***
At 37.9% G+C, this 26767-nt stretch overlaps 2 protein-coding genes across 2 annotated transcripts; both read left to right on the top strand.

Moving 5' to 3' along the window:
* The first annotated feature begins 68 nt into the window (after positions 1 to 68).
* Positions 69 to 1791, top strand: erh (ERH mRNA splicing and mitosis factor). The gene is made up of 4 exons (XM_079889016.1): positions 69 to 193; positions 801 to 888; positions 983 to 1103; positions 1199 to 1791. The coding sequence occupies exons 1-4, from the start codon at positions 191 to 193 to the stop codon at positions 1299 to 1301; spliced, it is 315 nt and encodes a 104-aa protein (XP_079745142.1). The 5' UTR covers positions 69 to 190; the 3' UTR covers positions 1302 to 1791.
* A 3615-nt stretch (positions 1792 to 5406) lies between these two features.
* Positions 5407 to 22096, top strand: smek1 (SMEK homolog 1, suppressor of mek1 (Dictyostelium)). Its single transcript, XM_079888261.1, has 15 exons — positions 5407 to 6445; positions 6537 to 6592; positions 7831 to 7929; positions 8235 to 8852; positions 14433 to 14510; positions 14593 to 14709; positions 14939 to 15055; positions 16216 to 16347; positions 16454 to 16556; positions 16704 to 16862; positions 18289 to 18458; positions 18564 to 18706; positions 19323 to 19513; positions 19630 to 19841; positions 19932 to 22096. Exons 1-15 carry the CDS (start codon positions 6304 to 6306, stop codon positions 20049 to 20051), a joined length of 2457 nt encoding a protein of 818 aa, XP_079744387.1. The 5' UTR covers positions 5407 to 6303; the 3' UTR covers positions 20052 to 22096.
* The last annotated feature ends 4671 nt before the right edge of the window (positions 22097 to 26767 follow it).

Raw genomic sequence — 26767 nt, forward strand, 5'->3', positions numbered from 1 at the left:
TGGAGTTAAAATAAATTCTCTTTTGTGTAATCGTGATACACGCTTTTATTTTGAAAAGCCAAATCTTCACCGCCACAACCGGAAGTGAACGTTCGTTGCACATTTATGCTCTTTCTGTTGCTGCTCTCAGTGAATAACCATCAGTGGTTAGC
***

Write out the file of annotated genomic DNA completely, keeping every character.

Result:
At 37.9% G+C, this 26767-nt stretch overlaps 2 protein-coding genes across 2 annotated transcripts; both read left to right on the top strand.

Moving 5' to 3' along the window:
* The first annotated feature begins 68 nt into the window (after positions 1 to 68).
* Positions 69 to 1791, top strand: erh (ERH mRNA splicing and mitosis factor). The gene is made up of 4 exons (XM_079889016.1): positions 69 to 193; positions 801 to 888; positions 983 to 1103; positions 1199 to 1791. The coding sequence occupies exons 1-4, from the start codon at positions 191 to 193 to the stop codon at positions 1299 to 1301; spliced, it is 315 nt and encodes a 104-aa protein (XP_079745142.1). The 5' UTR covers positions 69 to 190; the 3' UTR covers positions 1302 to 1791.
* A 3615-nt stretch (positions 1792 to 5406) lies between these two features.
* Positions 5407 to 22096, top strand: smek1 (SMEK homolog 1, suppressor of mek1 (Dictyostelium)). Its single transcript, XM_079888261.1, has 15 exons — positions 5407 to 6445; positions 6537 to 6592; positions 7831 to 7929; positions 8235 to 8852; positions 14433 to 14510; positions 14593 to 14709; positions 14939 to 15055; positions 16216 to 16347; positions 16454 to 16556; positions 16704 to 16862; positions 18289 to 18458; positions 18564 to 18706; positions 19323 to 19513; positions 19630 to 19841; positions 19932 to 22096. Exons 1-15 carry the CDS (start codon positions 6304 to 6306, stop codon positions 20049 to 20051), a joined length of 2457 nt encoding a protein of 818 aa, XP_079744387.1. The 5' UTR covers positions 5407 to 6303; the 3' UTR covers positions 20052 to 22096.
* The last annotated feature ends 4671 nt before the right edge of the window (positions 22097 to 26767 follow it).

Raw genomic sequence — 26767 nt, forward strand, 5'->3', positions numbered from 1 at the left:
TGGAGTTAAAATAAATTCTCTTTTGTGTAATCGTGATACACGCTTTTATTTTGAAAAGCCAAATCTTCACCGCCACAACCGGAAGTGAACGTTCGTTGCACATTTATGCTCTTTCTGTTGCTGCTCTCAGTGAATAACCATCAGTGGTTAGC